At last someone has linked the problems of inappropriate use of testing in education with those of the prestigious profession of medicine. Robert Wachter, Professor of Medicine at UCSF, has written a book titled The Digital Doctor: Hope, Hype, and Harm at the Dawn of Medicine’s Computer Age in which he argues that measurement has gotten out of hand. In a New York Times article “How Measurement Fails Us” (Sunday Review, Jan 17, 2016, p. 5) he states:
“Two of the most vital industries, health care and education, have become increasingly subjected to metrics and measurements. Of course, we need to hold professionals accountable. But the focus on numbers has gone too far.”
In the article Wachter notes that “burnout rates for doctors top 50 percent” and he says recent research has shown that “the electronic health record was a dominant culprit.” He then draws a parallel with teaching.
“Education is experiencing its own version of measurement fatigue. Educators complain that the focus on student test performance comes at the expense of learning.”
Wachter maintains that what is needed is “thoughtful and limited assessment.” “Measurement cannot go away, but it needs to be scaled back and allowed to mature. We need more targeted measures, ones that have been vetted to ensure that they really matter.” We also need to take account of the harm excessive measurement does. Again he compares the two professions: research has shown that
“In medicine, doctors no longer made eye contact with patients as they clicked away. In education, even parents who favored more testing around Common Core standards worried about the damaging influence of all the exams.”
With this welcome support, we in education need to consider how we can keep measurement within limits and focused on key matters, so it does not undermine our profession. When is measurement useful, and when does it do more harm than good?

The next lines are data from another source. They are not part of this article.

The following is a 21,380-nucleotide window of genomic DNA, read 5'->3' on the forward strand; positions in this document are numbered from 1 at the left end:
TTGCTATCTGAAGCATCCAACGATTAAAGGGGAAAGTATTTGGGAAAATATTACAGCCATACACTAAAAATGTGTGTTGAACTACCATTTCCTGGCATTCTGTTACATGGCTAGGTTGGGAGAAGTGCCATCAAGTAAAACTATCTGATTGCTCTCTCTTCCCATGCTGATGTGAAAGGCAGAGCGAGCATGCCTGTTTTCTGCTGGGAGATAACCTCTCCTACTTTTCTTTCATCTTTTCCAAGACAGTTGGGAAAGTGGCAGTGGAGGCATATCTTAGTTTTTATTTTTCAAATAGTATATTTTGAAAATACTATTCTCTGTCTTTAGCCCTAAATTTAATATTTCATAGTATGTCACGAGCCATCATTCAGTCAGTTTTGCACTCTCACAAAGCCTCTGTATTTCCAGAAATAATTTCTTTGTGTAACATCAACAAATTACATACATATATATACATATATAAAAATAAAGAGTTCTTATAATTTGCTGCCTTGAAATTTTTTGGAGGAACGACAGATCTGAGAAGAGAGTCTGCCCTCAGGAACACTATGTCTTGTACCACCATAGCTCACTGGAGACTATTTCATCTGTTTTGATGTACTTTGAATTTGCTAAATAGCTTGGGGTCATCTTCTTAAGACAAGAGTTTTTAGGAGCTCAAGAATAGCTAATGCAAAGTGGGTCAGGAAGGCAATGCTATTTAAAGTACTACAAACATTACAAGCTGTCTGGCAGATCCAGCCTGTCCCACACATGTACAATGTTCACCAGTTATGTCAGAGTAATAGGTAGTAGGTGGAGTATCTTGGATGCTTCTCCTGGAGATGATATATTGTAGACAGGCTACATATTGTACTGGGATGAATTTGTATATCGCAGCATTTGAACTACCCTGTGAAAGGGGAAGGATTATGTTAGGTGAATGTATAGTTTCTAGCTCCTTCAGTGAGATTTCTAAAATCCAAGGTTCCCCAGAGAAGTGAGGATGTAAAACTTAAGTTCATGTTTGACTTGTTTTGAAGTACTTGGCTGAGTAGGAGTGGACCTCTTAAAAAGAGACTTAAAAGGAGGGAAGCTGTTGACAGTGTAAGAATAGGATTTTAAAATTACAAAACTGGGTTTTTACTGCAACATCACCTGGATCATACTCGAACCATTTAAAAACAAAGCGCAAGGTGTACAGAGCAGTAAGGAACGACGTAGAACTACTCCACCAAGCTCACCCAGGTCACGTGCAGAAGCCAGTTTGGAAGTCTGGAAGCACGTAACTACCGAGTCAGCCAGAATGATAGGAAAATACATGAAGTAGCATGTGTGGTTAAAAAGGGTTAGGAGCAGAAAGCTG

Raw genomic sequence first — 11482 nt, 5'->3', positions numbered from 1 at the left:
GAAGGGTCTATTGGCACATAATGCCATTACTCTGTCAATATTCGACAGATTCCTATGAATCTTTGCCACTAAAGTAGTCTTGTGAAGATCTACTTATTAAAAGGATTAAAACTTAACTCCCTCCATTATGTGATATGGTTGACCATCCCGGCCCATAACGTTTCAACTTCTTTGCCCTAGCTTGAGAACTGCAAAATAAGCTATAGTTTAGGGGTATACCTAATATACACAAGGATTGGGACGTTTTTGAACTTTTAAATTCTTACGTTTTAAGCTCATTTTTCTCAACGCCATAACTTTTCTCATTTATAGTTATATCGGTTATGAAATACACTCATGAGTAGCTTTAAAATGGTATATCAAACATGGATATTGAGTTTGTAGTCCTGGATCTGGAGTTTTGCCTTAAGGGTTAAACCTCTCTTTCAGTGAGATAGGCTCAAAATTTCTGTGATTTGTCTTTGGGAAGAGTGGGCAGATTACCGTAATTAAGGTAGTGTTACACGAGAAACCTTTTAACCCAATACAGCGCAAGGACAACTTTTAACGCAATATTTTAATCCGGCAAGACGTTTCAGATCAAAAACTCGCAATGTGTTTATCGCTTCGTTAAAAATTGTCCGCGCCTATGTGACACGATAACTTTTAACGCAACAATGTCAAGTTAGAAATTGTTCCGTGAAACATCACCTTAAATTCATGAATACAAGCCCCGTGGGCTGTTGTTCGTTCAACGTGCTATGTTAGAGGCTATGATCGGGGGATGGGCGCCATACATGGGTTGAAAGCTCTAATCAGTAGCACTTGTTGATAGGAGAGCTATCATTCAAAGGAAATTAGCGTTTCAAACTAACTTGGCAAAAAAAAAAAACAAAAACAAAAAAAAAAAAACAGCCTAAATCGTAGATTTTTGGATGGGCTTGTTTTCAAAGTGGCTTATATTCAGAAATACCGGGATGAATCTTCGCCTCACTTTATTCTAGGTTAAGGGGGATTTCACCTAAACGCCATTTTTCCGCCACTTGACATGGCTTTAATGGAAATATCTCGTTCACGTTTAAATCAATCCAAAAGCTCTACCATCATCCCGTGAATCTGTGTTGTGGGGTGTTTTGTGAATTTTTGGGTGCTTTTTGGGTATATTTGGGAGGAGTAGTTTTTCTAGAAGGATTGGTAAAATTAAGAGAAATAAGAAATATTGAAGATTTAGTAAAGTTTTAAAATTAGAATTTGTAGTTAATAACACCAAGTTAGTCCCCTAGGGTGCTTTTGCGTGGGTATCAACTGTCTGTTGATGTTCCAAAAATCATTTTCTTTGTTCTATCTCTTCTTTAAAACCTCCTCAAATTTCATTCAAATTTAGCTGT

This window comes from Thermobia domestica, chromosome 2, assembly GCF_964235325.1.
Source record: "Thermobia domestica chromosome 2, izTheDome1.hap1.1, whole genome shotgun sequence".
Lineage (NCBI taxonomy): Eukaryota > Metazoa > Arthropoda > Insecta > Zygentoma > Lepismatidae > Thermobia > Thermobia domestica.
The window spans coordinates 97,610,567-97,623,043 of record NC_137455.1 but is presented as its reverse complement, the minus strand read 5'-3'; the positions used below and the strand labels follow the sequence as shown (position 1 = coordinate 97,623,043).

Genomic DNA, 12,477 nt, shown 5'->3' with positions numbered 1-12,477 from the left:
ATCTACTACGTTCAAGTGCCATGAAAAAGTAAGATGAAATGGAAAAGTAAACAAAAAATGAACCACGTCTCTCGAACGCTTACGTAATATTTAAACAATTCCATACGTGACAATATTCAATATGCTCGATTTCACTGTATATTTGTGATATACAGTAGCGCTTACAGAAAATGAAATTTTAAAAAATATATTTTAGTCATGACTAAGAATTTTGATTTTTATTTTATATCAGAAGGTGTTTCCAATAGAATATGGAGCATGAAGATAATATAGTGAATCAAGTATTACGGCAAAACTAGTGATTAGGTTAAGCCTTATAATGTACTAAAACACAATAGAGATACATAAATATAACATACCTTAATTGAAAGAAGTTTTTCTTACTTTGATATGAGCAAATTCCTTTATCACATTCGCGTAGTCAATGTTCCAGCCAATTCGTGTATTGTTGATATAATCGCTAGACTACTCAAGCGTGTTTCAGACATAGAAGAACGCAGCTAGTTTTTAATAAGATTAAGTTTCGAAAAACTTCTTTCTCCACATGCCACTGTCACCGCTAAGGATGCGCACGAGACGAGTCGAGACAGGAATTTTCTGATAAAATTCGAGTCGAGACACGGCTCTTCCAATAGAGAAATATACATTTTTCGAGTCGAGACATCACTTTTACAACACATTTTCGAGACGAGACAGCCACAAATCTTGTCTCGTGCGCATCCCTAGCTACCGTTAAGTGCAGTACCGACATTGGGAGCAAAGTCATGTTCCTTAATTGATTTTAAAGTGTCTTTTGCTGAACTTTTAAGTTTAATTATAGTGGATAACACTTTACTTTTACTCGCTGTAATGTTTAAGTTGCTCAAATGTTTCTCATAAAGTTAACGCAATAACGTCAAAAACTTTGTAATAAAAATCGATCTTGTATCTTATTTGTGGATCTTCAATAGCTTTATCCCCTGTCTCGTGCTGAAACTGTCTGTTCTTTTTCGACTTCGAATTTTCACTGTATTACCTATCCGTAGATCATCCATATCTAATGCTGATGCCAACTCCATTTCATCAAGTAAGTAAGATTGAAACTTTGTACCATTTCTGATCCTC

This week I (Clare) attended the Parent Research Night at the Dr. Eric Jackman Institute of Child Studies (where I am the Director). It was a truly amazing evening because the two presentations demonstrated research that was for teachers and parents, done by teachers, and inspired by teachers. It was such a beautiful form of dissemination of research. The findings are not confined to a peer-reviewed article but were shared with the public.
Dr. Patricia Ganea talked about the importance of shared reading with children. And she shared data on how children respond to images in children’s books – realistic (photos) vs fantastical (comic-like). Interestingly they relate much more to the latter.
Then Dr. Yiola Cleovoulou and 3 teachers (Zoe Honahue, Cindy Halewood, and Chriss Bogert – who is now the VP) from the Lab School presented on their work with the children that was framed by critical literacy with an inquiry focus. They shared student work, read transcripts of actual conversations, and described activism work.
JICS has a tripartite mission: Lab school, teacher education program, and a research centre. Parent Research night truly brought all three together. http://www.oise.utoronto.ca/ics/index.html
The CBC reported that this past weekend the Toronto Reference Library unveiled book printing machine which allows individuals to walk away with store-quality books. As of now, authors can print 10 copies of their books (150 pgs) for $145. A bit pricey in my opinion, but definitely unique with a lot of great potential for students, writers, educators, etc. CBC reports that “What’s new is the ability to self-publish books – whether your own piece of literature, a cook book, dissertation or whatever you choose for a relatively.” The Toronto Reference Library will soon be offering courses on how to best format books for professional looking books.
Read CBC article here: